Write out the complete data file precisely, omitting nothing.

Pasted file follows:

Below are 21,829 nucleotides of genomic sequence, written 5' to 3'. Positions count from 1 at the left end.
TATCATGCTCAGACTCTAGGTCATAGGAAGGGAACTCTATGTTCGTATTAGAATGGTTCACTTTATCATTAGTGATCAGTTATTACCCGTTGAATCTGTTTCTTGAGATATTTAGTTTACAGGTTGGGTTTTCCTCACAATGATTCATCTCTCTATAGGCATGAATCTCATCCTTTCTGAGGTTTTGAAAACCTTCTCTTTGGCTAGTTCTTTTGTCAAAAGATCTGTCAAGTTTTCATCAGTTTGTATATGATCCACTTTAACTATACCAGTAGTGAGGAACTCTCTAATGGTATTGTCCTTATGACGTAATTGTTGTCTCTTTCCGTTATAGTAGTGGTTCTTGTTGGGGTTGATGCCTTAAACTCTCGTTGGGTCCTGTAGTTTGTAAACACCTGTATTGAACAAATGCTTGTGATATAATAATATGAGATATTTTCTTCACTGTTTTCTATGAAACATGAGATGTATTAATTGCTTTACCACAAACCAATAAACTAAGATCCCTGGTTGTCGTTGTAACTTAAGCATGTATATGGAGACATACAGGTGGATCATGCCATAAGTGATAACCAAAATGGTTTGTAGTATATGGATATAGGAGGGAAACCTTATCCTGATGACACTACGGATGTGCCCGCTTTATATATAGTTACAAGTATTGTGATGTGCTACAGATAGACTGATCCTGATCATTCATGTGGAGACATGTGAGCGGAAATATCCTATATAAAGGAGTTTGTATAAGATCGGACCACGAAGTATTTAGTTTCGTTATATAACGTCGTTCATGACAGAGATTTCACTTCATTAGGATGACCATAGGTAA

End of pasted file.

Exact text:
Below are 21,829 nucleotides of genomic sequence, written 5' to 3'. Positions count from 1 at the left end.
TATCATGCTCAGACTCTAGGTCATAGGAAGGGAACTCTATGTTCGTATTAGAATGGTTCACTTTATCATTAGTGATCAGTTATTACCCGTTGAATCTGTTTCTTGAGATATTTAGTTTACAGGTTGGGTTTTCCTCACAATGATTCATCTCTCTATAGGCATGAATCTCATCCTTTCTGAGGTTTTGAAAACCTTCTCTTTGGCTAGTTCTTTTGTCAAAAGATCTGTCAAGTTTTCATCAGTTTGTATATGATCCACTTTAACTATACCAGTAGTGAGGAACTCTCTAATGGTATTGTCCTTATGACGTAATTGTTGTCTCTTTCCGTTATAGTAGTGGTTCTTGTTGGGGTTGATGCCTTAAACTCTCGTTGGGTCCTGTAGTTTGTAAACACCTGTATTGAACAAATGCTTGTGATATAATAATATGAGATATTTTCTTCACTGTTTTCTATGAAACATGAGATGTATTAATTGCTTTACCACAAACCAATAAACTAAGATCCCTGGTTGTCGTTGTAACTTAAGCATGTATATGGAGACATACAGGTGGATCATGCCATAAGTGATAACCAAAATGGTTTGTAGTATATGGATATAGGAGGGAAACCTTATCCTGATGACACTACGGATGTGCCCGCTTTATATATAGTTACAAGTATTGTGATGTGCTACAGATAGACTGATCCTGATCATTCATGTGGAGACATGTGAGCGGAAATATCCTATATAAAGGAGTTTGTATAAGATCGGACCACGAAGTATTTAGTTTCGTTATATAACGTCGTTCATGACAGAGATTTCACTTCATTAGGATGACCATAGGTAA